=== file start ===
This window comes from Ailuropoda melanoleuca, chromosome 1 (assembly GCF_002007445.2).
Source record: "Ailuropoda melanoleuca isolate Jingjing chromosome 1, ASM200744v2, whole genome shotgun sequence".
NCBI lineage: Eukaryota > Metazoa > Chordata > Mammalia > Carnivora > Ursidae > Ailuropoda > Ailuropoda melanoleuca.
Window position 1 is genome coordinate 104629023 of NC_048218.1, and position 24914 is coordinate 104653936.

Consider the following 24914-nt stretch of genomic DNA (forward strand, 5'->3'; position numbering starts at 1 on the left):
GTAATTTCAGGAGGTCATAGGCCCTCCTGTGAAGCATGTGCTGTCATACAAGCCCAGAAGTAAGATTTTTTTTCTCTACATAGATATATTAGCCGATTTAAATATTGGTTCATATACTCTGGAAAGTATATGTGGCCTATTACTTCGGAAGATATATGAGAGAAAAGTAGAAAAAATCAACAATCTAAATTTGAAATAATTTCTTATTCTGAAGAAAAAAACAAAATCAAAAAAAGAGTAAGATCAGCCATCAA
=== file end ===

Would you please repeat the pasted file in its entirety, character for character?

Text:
This window comes from Ailuropoda melanoleuca, chromosome 1 (assembly GCF_002007445.2).
Source record: "Ailuropoda melanoleuca isolate Jingjing chromosome 1, ASM200744v2, whole genome shotgun sequence".
NCBI lineage: Eukaryota > Metazoa > Chordata > Mammalia > Carnivora > Ursidae > Ailuropoda > Ailuropoda melanoleuca.
Window position 1 is genome coordinate 104629023 of NC_048218.1, and position 24914 is coordinate 104653936.

Consider the following 24914-nt stretch of genomic DNA (forward strand, 5'->3'; position numbering starts at 1 on the left):
GTAATTTCAGGAGGTCATAGGCCCTCCTGTGAAGCATGTGCTGTCATACAAGCCCAGAAGTAAGATTTTTTTTCTCTACATAGATATATTAGCCGATTTAAATATTGGTTCATATACTCTGGAAAGTATATGTGGCCTATTACTTCGGAAGATATATGAGAGAAAAGTAGAAAAAATCAACAATCTAAATTTGAAATAATTTCTTATTCTGAAGAAAAAAACAAAATCAAAAAAAGAGTAAGATCAGCCATCAA